I figured I’d take the passive approach for a new blog idea and let my attention flow naturally to what’s most interesting to me at the moment. With my time (and cash) vested in an office Fantasy Football league, my mind has been fixed on NFL data as of late, despite all the upstanding citizens the NFL employs.
Assault, DUIs, performance enhancing substances, shootings and murder aside, the NFL kicked off its new season last weekend. That means my fandom experience is back in full gear. Sometimes, it’s great, but most of the time it’s hard being a New York Giants fan. I’m referring to the NY Giants football team from the East Division of the National Football Conference (NFC) division in the National Football League (NFL). I say it can be great because we’ve managed to pull off (basically steal) 2 Super Bowls in the last 10 years, but most of the time it’s really hard due to games like the one I begrudgingly sat through last Monday.
I digress, last Monday, while watching my beloved NY Giants [compete?] against the Detroit Lions, I saw something that I just had to try and recreate in Tableau. I set my intention to recreate a drive chart by using the play-by-play data from the game.
The play-by-play is a linear view of the game, ordered by the quarter (4 total) and time (15 minutes per quarter), and detailed with the down, 1st down yards remaining, starting field position, and play detail (players involved, play activity (pass/rush/etc), and other important details (touchdowns/penalties/etc). Here’s an example from ESPN:
A very helpful view to visualize the play-by-play detail of a game is the drive chart. The drive chart shows where, on the field, the team with possession starts out and how far they make it down the field either before scoring or turning the ball over. Below is a drive chart, also from ESPN, for the 1st quarter of the game. As you can see, the Detroit Lions (in blue) dominated with 2 scoring drives while the NY Giants (in grey) were forced to turn the ball over through punting on both drives. Now, please, use your vivid imagination to picture me losing my patience and my interest in the game at this point.
Now for the fun part! I took the down detail and play detail, extrapolated certain parts of it to new columns for a more database-friendly view of the data, and created some additional columns not provided by the play-by-play data to help me achieve what I needed to create a drive chart in Tableau. The most important new field I had to create is the “Path” field (column D). This field allows Tableau to assign the data with a start and end point for the same field. For example, rows 2 and 3 provide the same start (columns G and H) and end (columns I and J) field positions but are broken out into two separate rows that Tableau can use to reference. The starting field position (NYG 35 yard line) is assigned the path of “0” and the end field position (DET 0 yard line) is assigned the path of “1” in Tableau.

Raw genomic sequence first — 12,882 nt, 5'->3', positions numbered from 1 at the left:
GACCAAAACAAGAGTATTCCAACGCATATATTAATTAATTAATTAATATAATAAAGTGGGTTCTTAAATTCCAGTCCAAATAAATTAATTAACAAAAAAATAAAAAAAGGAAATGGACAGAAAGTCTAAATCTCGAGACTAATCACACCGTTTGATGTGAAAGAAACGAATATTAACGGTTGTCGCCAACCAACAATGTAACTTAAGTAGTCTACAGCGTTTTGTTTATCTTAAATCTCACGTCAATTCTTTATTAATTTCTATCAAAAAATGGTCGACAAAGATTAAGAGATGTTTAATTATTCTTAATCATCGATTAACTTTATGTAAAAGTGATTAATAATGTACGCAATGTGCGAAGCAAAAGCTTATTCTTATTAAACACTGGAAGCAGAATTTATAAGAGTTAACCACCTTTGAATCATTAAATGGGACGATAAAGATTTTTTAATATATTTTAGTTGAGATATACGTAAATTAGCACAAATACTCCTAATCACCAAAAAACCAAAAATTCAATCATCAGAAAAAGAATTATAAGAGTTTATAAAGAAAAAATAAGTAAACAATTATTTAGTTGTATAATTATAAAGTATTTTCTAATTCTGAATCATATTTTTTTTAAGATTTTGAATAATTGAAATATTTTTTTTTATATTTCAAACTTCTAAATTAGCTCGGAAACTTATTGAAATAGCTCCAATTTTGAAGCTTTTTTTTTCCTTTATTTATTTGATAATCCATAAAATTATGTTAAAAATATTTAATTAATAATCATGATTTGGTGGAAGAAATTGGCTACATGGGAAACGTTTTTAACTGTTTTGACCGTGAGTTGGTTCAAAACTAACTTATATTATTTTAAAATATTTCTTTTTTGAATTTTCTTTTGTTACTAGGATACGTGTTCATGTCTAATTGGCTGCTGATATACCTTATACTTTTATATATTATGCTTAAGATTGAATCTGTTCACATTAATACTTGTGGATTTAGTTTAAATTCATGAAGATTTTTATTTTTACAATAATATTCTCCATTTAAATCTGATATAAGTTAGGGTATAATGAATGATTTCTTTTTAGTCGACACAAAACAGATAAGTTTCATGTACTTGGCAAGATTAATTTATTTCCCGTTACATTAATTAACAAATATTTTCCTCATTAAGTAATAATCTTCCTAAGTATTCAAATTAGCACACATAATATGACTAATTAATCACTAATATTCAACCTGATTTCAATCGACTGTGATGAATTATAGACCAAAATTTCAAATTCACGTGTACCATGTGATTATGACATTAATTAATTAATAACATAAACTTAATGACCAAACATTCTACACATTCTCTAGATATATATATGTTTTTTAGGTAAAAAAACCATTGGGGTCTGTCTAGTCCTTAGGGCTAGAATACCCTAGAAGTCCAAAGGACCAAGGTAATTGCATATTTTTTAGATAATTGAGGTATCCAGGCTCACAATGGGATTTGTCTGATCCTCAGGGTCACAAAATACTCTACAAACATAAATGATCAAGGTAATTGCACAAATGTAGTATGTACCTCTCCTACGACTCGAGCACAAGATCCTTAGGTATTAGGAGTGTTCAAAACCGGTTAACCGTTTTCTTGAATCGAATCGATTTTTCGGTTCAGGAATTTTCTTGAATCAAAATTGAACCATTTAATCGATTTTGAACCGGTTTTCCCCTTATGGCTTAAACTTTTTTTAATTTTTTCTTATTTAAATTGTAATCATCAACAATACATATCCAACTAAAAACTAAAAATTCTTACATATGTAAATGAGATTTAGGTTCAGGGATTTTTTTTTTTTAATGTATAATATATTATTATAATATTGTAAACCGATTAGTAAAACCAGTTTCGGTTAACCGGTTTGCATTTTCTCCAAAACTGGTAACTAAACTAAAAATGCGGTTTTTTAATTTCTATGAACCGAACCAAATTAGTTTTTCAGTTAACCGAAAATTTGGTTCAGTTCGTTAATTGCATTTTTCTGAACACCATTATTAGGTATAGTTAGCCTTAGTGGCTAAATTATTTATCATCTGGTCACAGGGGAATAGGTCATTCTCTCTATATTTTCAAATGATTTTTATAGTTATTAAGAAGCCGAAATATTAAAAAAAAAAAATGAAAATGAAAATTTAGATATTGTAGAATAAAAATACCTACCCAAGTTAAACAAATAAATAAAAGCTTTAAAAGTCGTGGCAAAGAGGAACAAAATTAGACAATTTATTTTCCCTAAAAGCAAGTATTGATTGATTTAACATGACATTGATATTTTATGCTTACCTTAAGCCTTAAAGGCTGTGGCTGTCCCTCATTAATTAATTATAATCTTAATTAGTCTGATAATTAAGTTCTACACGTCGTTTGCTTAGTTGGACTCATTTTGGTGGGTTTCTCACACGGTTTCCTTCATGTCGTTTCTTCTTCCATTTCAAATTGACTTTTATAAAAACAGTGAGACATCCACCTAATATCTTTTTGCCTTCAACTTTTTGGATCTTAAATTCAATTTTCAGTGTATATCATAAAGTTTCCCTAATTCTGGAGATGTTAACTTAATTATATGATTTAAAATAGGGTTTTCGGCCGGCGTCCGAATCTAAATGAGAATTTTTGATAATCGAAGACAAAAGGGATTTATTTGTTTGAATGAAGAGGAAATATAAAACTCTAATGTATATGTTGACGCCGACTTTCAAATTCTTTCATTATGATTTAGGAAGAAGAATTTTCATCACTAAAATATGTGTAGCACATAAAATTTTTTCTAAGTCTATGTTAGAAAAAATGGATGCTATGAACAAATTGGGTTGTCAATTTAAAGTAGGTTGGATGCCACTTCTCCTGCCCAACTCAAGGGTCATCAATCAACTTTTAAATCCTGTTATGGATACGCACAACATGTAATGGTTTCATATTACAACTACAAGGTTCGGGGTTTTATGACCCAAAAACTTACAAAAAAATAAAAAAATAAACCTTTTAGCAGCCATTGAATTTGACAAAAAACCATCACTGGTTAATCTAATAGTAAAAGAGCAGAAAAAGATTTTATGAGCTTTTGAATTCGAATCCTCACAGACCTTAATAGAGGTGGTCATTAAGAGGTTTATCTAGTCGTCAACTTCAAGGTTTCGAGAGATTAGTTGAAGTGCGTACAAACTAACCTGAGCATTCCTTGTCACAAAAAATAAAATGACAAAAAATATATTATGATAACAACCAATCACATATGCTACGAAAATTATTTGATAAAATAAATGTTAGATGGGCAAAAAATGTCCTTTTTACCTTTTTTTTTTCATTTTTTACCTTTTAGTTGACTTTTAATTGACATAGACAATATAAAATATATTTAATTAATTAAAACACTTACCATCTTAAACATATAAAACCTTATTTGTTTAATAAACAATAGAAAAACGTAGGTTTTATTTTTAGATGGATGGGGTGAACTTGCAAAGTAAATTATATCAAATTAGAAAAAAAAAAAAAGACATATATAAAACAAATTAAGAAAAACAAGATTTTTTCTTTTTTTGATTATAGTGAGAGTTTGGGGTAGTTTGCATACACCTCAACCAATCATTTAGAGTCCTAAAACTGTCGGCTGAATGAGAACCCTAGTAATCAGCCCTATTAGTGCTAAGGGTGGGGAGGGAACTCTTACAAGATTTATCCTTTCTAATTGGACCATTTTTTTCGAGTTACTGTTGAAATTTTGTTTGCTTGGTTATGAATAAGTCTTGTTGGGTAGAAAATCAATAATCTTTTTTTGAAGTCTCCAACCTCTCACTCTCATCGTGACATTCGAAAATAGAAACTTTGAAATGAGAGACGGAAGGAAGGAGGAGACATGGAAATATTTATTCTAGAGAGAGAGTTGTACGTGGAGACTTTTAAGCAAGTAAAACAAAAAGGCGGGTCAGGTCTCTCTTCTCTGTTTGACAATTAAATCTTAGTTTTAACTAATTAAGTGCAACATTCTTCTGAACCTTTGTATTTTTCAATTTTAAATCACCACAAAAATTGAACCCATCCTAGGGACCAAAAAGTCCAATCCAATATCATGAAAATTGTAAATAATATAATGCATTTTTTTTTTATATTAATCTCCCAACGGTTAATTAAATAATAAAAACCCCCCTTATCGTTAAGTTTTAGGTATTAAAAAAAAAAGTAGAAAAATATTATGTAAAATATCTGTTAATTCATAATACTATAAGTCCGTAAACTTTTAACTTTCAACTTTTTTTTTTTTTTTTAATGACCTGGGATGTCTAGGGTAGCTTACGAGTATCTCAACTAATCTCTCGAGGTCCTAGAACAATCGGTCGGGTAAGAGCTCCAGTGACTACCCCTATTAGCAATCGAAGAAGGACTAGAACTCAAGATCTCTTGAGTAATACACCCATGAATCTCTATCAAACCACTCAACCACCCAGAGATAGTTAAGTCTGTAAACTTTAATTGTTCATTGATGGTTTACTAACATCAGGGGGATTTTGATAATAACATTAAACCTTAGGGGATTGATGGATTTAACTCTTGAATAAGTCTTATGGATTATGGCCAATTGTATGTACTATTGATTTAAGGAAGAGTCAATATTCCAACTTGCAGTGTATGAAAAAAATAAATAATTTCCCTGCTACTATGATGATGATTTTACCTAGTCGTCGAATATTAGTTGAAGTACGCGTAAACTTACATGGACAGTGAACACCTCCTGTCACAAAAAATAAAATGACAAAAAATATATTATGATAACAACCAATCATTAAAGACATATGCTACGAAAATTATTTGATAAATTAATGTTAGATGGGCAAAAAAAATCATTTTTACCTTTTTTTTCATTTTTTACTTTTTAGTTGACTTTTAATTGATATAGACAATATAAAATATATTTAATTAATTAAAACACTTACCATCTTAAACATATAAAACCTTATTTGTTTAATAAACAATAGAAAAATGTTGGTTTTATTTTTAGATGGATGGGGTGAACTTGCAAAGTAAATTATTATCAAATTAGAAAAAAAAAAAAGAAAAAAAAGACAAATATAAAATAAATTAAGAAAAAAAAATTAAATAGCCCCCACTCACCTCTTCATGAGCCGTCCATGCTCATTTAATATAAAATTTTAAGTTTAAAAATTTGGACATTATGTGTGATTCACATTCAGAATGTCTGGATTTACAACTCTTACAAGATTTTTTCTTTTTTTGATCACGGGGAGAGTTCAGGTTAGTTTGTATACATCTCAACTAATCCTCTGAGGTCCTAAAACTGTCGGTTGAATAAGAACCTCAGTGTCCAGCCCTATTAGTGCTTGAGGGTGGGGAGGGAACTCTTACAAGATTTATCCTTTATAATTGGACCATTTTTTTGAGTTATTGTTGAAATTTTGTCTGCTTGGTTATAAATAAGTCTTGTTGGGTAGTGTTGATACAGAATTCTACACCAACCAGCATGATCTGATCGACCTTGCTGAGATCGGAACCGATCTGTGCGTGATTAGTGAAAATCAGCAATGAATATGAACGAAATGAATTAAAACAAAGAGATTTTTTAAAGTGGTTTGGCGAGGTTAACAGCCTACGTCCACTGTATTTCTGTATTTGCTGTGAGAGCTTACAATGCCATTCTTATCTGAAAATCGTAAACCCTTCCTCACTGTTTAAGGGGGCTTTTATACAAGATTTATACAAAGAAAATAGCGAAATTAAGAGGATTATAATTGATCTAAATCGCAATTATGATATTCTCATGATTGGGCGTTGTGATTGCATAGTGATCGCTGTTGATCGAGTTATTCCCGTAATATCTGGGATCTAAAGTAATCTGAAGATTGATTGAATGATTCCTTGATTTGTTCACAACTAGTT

Here’s where the magic happens. I have to somehow translate the available data into a start and end position on an X axis for Tableau. Tableau needs to know which side of the field belongs to NY vs Detroit, as well as what happens when the starting field position is on the NY or Detroit side. This is where my fancy calculated field comes into play. It helps Tableau identify which columns to use and what to do with the values when the path is 0 for the starting point on the field, and the same for a path of 1 for the end point on the field. I sat down with a pencil and paper to figure this one out.
Needless to say, I was pleased with the result because it factored in the full 120 yard size of the field, with each end zone having 10 yards, and it allowed me to recreate a football field in Tableau using a bunch of reference lines and bands with colors, line sizes, and shapes to indicate different activities of the play-by-play!
Now that I had that item tackled, no pun intended, I created many more calculations based on the activity/play detail/etc. Adding these proved to be difficult, especially when trying to tie my numbers with those reported by ESPN. You may see some slight differences here and there, but the general idea remains the same – the Giants got their asses handed to them by Matt Stafford and Megatron. I also added a filter across the entire dashboard for quarter (mostly to filter on the second quarter and give myself some relief that the Giants at least dominated in score, though not even offensive yards…) and used dashboard actions to make every data point interactive across all applicable charts. Here’s the final product… enjoy!